I’m going through my notebook, the one I use when preparing reviews, a little black Moleskine with a tattered I Rock Cleveland sticker on the cover, and scribbled on those unlined pages under the heading PS I Love You – Death Dream, are the names of some of the greatest guitarists Rock ‘N’ Roll has ever known. There’s indie rock icons like Bernard Sumner of Joy Division and New Order, and Kevin Shields of My Bloody Valentine. A little further down the page, I’ve written the names of classic rockers, Billy Gibbons of ZZ Top, Eddie van Halen, and Alex Lifeson of Rush. And, just to make sure your expectations are even more unrealistic than they already are, I also included The Edge (U2) and Kurt Cobain (Nirvana).
This is not to say Paul Saulnier of the Canadian duo, PS I Love You, is deserving of such lofty company, or deserving of such honors as being included in Spin’s list of the 100 greatest guitarists of all time (Personally, I would have ranked him higher than 99). But, at one point or another during the playing of Death Dreams, Saulnier’s guitar work reminded me of each and every one of those greats.
In addition to his unique tone, like a church organ sloppily rigged to pipe through a very large array of Marshall amps, blight and powerful, damaged and ecstatic, Saulnier’s other main strength is his instinctual and fearless style. He’s either unconcerned or unaware that he shouldn’t be adding quickly picked, progressive rock show-offs against an otherwise blurry, shoegaze background; that Rush fans and Nirvana fans don’t necessarily overlap; and that many find U2 to be a bunch of pompous asses these days. This is a man who is unafraid of the feel good guitar solo of the ’80s and can rip one without sounding obvious, cheesy, or obviously cheesy.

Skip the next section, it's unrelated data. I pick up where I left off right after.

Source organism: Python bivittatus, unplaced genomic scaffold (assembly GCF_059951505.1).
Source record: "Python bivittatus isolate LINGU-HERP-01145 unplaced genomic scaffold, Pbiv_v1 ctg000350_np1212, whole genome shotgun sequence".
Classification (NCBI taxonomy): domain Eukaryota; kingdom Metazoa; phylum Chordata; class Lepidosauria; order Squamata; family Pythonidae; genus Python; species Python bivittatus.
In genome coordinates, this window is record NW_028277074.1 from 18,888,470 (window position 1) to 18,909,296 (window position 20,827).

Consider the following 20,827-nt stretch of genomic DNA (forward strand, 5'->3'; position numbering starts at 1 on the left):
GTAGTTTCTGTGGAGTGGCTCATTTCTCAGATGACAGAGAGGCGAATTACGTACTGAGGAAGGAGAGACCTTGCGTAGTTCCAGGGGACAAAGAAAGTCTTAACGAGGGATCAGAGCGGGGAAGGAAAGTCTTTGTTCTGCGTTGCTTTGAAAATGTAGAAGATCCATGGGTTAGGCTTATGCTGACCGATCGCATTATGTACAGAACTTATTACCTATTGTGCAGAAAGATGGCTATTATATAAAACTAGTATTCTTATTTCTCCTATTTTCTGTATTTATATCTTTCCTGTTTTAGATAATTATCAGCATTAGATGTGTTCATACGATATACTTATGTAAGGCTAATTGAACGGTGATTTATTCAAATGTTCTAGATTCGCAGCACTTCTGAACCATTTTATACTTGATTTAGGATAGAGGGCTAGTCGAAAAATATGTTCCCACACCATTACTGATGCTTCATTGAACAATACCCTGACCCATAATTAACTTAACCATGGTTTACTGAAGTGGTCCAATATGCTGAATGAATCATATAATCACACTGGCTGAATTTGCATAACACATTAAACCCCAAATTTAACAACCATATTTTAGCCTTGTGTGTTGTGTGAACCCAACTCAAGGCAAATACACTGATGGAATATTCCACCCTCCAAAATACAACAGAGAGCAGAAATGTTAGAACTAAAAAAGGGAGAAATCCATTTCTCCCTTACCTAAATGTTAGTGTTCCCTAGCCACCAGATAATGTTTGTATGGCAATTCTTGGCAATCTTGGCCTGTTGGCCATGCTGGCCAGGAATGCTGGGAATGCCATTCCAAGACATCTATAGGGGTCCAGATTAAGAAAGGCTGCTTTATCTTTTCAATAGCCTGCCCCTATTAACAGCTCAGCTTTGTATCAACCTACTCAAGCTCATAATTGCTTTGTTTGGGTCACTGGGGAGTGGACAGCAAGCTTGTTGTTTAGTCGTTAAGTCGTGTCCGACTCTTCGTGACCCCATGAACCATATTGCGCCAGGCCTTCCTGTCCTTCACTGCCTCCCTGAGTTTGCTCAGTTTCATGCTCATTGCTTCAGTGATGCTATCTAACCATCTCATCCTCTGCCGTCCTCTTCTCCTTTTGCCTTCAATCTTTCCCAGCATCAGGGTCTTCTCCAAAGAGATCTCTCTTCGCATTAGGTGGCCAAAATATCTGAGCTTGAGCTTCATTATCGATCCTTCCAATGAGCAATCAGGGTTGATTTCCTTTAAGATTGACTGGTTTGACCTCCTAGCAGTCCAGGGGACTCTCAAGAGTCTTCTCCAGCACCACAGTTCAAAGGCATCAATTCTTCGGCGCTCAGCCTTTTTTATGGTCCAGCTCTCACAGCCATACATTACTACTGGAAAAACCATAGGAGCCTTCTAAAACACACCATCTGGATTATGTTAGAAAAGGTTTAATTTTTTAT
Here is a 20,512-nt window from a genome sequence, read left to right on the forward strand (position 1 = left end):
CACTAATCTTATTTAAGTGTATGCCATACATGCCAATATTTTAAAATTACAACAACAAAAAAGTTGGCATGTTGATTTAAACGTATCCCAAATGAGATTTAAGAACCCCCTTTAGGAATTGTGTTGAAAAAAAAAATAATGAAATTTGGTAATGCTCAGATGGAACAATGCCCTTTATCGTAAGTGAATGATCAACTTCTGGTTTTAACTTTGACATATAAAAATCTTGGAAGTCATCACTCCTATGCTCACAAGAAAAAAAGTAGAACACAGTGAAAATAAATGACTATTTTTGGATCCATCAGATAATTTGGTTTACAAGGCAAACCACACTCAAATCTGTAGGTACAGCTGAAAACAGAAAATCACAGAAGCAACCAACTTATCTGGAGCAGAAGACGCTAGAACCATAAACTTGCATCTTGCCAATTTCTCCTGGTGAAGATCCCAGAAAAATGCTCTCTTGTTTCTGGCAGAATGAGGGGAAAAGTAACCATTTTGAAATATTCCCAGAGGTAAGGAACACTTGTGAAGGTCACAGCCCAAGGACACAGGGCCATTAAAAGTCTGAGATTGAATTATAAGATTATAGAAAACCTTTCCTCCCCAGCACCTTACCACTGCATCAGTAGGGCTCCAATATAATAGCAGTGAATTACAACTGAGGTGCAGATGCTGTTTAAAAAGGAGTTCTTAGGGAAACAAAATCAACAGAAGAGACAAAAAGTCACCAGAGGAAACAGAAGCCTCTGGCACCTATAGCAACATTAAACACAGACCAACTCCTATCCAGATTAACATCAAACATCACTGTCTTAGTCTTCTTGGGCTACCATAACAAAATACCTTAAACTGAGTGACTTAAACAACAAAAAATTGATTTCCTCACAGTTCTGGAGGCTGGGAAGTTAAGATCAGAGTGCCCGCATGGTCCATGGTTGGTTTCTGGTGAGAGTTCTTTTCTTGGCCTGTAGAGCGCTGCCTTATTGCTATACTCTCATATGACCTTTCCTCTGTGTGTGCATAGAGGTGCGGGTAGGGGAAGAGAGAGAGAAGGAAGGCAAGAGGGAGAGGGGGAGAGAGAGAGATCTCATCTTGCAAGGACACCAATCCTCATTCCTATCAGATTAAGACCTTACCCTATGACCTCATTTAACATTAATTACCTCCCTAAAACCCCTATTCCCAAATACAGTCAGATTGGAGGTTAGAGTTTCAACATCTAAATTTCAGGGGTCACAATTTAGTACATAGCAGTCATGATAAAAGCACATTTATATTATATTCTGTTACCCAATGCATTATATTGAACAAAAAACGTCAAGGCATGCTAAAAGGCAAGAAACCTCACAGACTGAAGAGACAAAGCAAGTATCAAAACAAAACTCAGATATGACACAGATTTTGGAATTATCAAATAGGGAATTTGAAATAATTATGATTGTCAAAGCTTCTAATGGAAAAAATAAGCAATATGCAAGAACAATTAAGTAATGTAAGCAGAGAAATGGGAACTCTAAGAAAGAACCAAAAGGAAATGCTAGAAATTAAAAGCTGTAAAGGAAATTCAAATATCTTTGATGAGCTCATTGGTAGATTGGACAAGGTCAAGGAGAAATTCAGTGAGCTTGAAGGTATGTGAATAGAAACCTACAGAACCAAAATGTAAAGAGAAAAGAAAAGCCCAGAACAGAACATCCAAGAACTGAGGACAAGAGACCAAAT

More impressively, all of these disparate influences are fitted within the framework of the standard three-to-four minute power pop song. Death Dreams has songs about relationships, songs about relationships that don’t work (made abundantly clear during the chorus of “Sentimental Dishes” and its lines “I don’t wanna do the dishes/You don’t wanna do the dishes,”) and songs about, ahem, death. And if your turned off by Saulnier’s voice — it’s high, whiny, and an acquired taste in the fullest sense, or his sometimes simple observations, you’ve got a friend in the production. This is a murky mix with the guitars blasted to the front, often at the expense of everything else. It’s a style that suits PS I Love You to a tee. Here’s one of the world’s least likely guitar heroes from the town of Kingston, Ontario; a man with a generous build, unfancy glasses, and full beard; a man who looks more like a record collector than someone whose records you’d want to be collecting, nonchalantly making a power play to be noticed. People are taking notice. 8 out of 10 on The Rockometer.
STREAM: PS I Love You – Don’t Go via Soundcloud